She left and did as Elijah had said. She was able to eat for a year, and Elijah and her son as well; the jar of flour did not go empty, nor the jug of oil run dry, as the Lord had foretold through Elijah.
1 Kings 17:15-6
Just so your light must shine before others, that they may see your good deeds and glorify your heavenly father.
It is said the the Italian hostess or host has one great fear: that there will not be enough food. One of the greatest sources of anxiety for us as human persons is that there is not and we are not “enough.” It is this fear and anxiety that is the source of much of our selfishness. As a result the foundations of our economies and of God’s economy are very different.
In the familiar story of Elijah and the widow of Zarephath we see that the person God has chosen to provide for Elijah is one whose store is down to “a handful of flour in my jar and a little oil in my jug . . . .” So impoverished is she that she is readying to prepare what she is sure will be the last meal for her son and herself. We know of the centrality in ancient cultures of the value of hospitality. The summons of that call, we see in this story, extends even to that place where we are down to our last handful of flour and drop of oil. As we see repeated throughout the scriptures, God has provided plenty for all of us. Famine is not God’s doing; it is ours. It is our refusal to practice and live hospitality that is the source of the desperate lack of many in the world.
In his book written in the light of the financial crisis of 2008 and following, Jim Wallis quotes an ancient Pelagian tract used in the early church:
Some people are indigent for the very reason that others hold a superfluity. Take away the rich person and you will find no pauper. No one should own more than is necessary but everyone should have what they need. A few rich people are the reason why there are so many poor. (Rediscovering Values, p. 115)
The evangelical counsel of poverty is, quite simply, living the truth of our dependence on God and not attempting to fill our spiritual lack with material goods which, in their very nature, truly belong to everyone. Everything we have that is more than we need is taken away from what God has provided and always continues to provide for all.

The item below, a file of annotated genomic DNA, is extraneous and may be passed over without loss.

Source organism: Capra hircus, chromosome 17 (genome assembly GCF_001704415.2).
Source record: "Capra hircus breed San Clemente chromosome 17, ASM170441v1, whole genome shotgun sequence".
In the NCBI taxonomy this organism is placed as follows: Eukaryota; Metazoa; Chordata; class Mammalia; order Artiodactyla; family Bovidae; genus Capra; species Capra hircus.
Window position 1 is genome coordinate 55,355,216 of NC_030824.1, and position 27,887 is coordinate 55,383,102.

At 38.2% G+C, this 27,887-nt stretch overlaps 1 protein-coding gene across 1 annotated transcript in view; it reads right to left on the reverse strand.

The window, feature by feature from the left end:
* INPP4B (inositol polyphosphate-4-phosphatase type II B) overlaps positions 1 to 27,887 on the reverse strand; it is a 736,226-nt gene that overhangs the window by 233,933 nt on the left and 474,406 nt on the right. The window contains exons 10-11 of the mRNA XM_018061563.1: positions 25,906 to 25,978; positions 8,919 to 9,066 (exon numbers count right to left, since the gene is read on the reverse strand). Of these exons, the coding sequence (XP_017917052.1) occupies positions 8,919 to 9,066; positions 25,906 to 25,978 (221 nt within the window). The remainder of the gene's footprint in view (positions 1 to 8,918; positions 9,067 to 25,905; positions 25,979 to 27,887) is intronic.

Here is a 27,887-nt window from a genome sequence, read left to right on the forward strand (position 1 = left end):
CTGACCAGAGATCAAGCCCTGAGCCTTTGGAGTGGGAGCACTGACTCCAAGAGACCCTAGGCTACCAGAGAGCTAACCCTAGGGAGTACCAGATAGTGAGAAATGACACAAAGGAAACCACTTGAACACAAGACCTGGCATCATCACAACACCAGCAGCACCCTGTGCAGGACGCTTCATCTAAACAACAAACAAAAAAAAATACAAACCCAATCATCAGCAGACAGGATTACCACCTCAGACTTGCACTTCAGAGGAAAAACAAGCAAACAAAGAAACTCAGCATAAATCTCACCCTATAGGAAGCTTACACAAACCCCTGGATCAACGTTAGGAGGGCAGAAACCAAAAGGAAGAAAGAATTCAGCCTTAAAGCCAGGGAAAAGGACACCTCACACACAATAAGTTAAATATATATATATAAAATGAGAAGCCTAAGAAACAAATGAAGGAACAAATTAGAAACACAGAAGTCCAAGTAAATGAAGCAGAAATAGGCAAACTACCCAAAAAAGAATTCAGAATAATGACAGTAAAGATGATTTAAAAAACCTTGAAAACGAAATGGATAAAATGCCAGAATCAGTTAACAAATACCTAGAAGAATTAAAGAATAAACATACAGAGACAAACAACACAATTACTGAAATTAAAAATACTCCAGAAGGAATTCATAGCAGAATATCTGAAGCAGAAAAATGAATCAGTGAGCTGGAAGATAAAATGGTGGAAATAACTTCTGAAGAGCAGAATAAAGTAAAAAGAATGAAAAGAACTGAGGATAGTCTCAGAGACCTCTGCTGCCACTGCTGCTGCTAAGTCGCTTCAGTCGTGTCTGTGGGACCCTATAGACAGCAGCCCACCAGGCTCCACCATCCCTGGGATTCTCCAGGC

As long as we live by withholding from others, by hoarding for ourselves, we shall never know the bounty of God. But the truth is that to be hospitable requires of us to confront the lie that we never have or never are enough. Jim Wallis quotes from a study conducted by PNC Advisors which illustrates that “rich people almost never feel secure in their wealth.” When recognizably wealthy persons were asked how much they would need to feel secure, almost all give as the requisite amount twice their net worth or income. So those with a net worth of half a million to 1 million dollars would say 2.4 million. Those with a net worth of 1 to 1.5 million would say 3 million. Those with a net worth of 10 million or more said 18 million. In short, we can never feel secure by accumulation of wealth and possession. According to the scriptures it is only possible to know that we are secure by sharing what we have with others.
During the worst days of the recent financial crisis, a friend mentioned to me that she had hopes that the experience could be a turning point for our culture. Her hopes lay in her noting that so many more people were asking each other, even total strangers, if they were all right. Similarly, Jim Wallis points out that the highest rate of charitable giving per capita in the United States was in 1933 at the height of the Great Depression. Yet, a few relatively minor adjustments to banking regulations aside, it appears that the values of consumerism and unbridled capitalism proved far more intractable that some had hoped.
It is fear of our own poverty and lack which is the core of our difficulty with sharing and giving away our possessions. Jesus’ teaching in Matthew’s version of the beatitudes that we read today reminds us that it is this same fear that keeps us from offering to the world all of who we are as persons. At one level Jesus’ call to let our light be seen by others can seem a striking contrast the the consistent call of the traditions to humility. Yet, it is not only consistent with the call to humility; it is humility which makes it possible for us to let our light shine for all to see.